Determining your own story arc is critical to crafting a brand narrative that your target audience will identify with and remember. Your brand narrative will take care of itself if you ask yourself the right questions: What obstacles have I overcome? What desirable goals have I achieved or am in the process of achieving? How have I changed for the better?
As with all marketing strategies, there is no hard and fast rule regarding what “works” when building your personal brand and creating your story.
Personal Brand Statement
Personal brand statements are short statements that summarize what you do, why you do it, and what sets you apart from others in your field. It is your unique selling point. These statements are usually one to two sentences and should grab attention, be compelling, and memorable.
A personal brand statement can resemble a tagline.
Regardless of your position, profession, or industry, a personal brand statement can help you communicate your value and expertise, so it makes people want to learn more. Because they can help you connect with others, these statements are an especially valuable tool when networking with potential employers or clients.
This may seem a little too simple, but if you are trying to find a trait or skill that only you and a few other people have, this helps a lot. The goal here is to find one or two things that set you apart from your competition and make you unique. If you look at an example of a strong personal branding statement, you will find this focus.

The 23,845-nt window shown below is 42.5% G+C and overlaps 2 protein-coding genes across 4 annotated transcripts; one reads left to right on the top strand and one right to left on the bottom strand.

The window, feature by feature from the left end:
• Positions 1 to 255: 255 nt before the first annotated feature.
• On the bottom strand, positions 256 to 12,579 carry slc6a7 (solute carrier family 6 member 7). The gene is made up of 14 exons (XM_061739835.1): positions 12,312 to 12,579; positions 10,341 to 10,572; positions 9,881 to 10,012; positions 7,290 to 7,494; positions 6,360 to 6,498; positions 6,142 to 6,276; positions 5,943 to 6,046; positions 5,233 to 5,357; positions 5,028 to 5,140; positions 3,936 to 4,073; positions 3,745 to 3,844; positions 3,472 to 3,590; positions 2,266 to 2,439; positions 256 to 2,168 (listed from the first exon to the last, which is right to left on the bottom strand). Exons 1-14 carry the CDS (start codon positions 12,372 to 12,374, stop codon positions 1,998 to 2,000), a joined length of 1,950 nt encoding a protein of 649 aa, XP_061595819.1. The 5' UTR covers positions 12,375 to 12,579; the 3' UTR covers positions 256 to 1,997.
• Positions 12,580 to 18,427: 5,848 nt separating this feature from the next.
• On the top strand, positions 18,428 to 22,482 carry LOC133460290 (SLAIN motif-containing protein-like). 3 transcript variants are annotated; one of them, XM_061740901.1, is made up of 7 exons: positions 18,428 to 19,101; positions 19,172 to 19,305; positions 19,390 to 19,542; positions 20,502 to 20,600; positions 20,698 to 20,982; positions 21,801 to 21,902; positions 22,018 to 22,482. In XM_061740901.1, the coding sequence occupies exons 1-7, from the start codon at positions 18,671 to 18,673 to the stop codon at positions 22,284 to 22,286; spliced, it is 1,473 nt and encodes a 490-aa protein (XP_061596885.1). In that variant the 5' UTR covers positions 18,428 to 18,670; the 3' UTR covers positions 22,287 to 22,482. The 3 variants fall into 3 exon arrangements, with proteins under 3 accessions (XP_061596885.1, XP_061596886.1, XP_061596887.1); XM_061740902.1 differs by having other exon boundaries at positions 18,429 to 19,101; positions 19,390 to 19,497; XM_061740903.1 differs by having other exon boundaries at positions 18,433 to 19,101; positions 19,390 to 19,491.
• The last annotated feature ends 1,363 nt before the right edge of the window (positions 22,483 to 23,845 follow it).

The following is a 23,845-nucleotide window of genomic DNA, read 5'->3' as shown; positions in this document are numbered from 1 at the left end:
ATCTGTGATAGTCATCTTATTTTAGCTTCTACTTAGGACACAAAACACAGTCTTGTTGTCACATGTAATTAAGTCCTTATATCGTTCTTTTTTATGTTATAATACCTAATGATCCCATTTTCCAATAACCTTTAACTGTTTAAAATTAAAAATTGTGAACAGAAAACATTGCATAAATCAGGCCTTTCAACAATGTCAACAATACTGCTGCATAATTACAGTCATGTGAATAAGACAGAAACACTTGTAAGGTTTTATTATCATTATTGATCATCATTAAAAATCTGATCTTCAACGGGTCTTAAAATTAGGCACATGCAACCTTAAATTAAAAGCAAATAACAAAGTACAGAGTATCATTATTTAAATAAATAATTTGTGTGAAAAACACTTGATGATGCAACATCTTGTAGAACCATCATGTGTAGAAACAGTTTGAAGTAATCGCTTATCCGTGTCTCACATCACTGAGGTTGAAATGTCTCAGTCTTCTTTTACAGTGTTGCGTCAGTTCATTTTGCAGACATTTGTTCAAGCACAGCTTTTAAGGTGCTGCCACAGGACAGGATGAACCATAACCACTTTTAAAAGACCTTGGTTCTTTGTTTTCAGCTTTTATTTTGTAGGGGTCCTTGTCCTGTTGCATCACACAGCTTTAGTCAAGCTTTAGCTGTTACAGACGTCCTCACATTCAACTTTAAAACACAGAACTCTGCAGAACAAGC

First, find your unique superpowers.
These can also be called your passions, your purpose, or your “elevator pitch.” Can you say what you’re all about in 20 words or less?
If you can’t, you need to define what you are passionate about and what unique skills you want to share with the world.
Find examples of a personal brand statement that explains in 1-2 sentences your value, who you serve, and what your unique value proposition is. When planning your personal brand statement, make it memorable, somewhat short, focused on your audience, and in your authentic voice.
Develop Your Personal Brand Story
Your Personal Brand Story
The second component is developing your personal brand story and image.
What will people see when they think of you? A savvy, confident person with the skills and experience to meet their needs? A bold risk-taker with a robust entrepreneurial spirit willing to take on new challenges to bring innovation to an industry or company? Or perhaps someone who can provide insight from unconventional perspectives and deep analytical thinking about trends affecting today’s society.
Whatever it is, work hard to figure out what role you want your profession to play in the big picture, and then use those pillars to guide everything else in shaping your personal brand.
Your personal brand should be how you want the world to see you.
If your personal brand is not what you want to be, you will be miscategorized, and it will be hard to change the perception of others. Many careers have washed up on the rocks because a lawyer’s personal brand did not match their perfect job and ideal career. These lawyers never did what they wanted to do in their careers. Instead, they stuck to doing the work that the world believed was their brand. This can lead to a miserable existence.